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A Model of Producer Incentives for Livestock Disease Management

  • Ranjan, Ram
  • Lubowski, Ruben N.
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    We examine the management of livestock diseases from the producers' perspective, incorporating information and incentive asymmetries between producers and regulators. Using a dynamic model, we examine responses to different policy options including indemnity payments, subsidies to report at-risk animals, monitoring, and regulatory approaches to decreasing infection risks when perverse incentives and multiple policies interact. This conceptual analysis illustrates the importance of designing efficient combinations of regulatory and incentive-based policies.

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    File URL: http://purl.umn.edu/15653
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    Paper provided by University of Florida, International Agricultural Trade and Policy Center in its series Working Papers with number 15653.

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    Date of creation: 2004
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    Handle: RePEc:ags:uflowp:15653
    Contact details of provider: Web page: http://www.iatpc.ifas.ufl.edu/

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    1. Bicknell, Kathryn & Wilen, James E. & Howitt, Richard E., 1999. "Public policy and private incentives for livestock disease control," Australian Journal of Agricultural and Resource Economics, Australian Agricultural and Resource Economics Society, vol. 43(4), December.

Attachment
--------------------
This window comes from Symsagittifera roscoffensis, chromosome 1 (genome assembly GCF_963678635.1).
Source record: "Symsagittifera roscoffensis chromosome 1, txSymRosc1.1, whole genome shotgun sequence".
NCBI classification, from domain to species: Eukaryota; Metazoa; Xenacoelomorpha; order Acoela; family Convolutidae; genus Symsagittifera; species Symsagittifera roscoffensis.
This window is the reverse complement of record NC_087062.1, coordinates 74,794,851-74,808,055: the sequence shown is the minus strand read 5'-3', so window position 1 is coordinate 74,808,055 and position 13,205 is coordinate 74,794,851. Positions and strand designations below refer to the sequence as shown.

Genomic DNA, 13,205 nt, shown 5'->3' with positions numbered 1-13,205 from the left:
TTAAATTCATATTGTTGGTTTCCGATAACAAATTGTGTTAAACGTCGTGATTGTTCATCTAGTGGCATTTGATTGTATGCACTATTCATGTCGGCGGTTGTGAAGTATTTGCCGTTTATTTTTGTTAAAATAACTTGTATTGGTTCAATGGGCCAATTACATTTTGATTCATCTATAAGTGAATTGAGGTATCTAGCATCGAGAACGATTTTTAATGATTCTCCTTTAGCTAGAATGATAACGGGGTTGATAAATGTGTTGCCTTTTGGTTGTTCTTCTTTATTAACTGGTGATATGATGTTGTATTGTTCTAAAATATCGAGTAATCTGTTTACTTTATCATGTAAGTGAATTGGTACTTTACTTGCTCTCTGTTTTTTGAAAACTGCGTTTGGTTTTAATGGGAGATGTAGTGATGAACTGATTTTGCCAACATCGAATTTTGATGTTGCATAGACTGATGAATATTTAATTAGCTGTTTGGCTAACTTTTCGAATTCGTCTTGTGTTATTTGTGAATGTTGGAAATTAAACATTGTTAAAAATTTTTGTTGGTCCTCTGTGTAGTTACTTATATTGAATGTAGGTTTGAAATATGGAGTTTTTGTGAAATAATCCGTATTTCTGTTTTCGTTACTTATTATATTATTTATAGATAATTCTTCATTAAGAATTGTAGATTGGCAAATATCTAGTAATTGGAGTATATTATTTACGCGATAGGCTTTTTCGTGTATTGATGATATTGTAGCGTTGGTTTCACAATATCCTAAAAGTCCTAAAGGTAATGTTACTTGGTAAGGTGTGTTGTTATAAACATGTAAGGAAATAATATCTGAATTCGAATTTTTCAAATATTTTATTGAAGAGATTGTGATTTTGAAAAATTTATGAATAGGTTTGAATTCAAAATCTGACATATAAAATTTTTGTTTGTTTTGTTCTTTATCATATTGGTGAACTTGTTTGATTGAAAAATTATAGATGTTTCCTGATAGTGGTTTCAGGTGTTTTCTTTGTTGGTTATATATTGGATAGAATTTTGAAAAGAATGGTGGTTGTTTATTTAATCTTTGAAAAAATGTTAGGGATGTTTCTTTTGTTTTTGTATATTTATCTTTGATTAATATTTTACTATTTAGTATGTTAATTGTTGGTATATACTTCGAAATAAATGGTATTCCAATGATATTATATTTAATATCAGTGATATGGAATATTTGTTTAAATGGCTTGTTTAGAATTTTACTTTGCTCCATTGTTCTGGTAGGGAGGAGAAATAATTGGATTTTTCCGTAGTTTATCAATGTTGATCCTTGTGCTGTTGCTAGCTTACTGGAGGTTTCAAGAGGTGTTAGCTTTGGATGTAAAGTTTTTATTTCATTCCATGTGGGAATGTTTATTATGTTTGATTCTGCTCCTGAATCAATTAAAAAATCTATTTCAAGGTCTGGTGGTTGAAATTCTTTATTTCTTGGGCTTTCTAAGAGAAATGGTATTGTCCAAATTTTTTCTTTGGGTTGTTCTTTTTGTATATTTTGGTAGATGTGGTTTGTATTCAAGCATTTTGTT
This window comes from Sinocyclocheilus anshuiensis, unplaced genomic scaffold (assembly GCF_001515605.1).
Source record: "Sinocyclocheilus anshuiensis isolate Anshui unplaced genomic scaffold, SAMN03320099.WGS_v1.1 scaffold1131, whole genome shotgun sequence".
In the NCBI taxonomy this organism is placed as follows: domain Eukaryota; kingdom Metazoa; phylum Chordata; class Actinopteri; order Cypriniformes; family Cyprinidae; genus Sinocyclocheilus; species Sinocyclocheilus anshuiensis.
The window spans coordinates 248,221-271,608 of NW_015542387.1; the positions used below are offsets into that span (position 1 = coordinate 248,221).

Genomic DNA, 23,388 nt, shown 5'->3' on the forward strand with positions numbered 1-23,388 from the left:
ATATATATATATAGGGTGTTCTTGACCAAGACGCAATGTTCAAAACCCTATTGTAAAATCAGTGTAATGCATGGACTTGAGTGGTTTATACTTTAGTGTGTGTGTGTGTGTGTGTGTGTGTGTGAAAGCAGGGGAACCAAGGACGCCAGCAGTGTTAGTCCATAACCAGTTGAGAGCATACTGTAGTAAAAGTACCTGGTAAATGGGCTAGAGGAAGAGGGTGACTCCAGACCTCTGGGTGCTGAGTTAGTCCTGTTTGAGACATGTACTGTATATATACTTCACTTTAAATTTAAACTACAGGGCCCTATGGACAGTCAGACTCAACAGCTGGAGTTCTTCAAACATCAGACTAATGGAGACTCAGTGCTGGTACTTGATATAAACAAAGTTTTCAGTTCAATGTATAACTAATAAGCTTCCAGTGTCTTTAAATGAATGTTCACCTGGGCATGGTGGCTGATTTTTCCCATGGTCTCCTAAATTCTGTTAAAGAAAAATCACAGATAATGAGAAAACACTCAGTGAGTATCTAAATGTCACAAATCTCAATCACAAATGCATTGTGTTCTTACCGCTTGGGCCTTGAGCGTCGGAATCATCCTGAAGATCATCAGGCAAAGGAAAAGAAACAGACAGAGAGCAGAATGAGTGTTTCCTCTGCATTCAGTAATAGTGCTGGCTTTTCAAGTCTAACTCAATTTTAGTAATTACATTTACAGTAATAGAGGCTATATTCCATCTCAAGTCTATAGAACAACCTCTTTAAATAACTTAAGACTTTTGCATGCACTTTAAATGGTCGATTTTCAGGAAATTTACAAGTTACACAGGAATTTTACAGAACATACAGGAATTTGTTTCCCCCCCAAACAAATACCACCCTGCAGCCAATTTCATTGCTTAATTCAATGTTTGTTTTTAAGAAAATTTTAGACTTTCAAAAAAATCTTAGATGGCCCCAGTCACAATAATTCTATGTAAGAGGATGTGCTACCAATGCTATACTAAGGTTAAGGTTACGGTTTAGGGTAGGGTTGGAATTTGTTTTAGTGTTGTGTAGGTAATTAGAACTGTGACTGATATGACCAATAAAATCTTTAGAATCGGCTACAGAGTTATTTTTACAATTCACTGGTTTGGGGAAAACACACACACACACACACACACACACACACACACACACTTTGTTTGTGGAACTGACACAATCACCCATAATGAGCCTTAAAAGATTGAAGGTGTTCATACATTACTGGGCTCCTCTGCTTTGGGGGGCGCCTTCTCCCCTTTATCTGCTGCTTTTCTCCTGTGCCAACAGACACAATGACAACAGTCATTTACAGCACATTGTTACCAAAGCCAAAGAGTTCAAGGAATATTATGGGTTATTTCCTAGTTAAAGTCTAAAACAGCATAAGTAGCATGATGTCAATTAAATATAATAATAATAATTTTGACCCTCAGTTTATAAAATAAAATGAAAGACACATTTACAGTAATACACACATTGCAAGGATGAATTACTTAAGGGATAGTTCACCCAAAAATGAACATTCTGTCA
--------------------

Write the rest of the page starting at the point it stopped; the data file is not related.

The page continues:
2. Clarke, Harry R. & Reed, William J., 1994. "Consumption/pollution tradeoffs in an environment vulnerable to pollution-related catastrophic collapse," Journal of Economic Dynamics and Control, Elsevier, vol. 18(5), pages 991-1010, September.
    3. Aadland, David, 2004. "Cattle cycles, heterogeneous expectations and the age distribution of capital," Journal of Economic Dynamics and Control, Elsevier, vol. 28(10), pages 1977-2002, September.
    4. Lloyd, Tim & McCorriston, S. & Morgan, C. W. & Rayner, A. J., 2001. "The impact of food scares on price adjustment in the UK beef market," Agricultural Economics, Blackwell, vol. 25(2-3), pages 347-357, September.
    5. Gjerde, Jon & Grepperud, Sverre & Kverndokk, Snorre, 1999. "Optimal climate policy under the possibility of a catastrophe," Resource and Energy Economics, Elsevier, vol. 21(3-4), pages 289-317, August.
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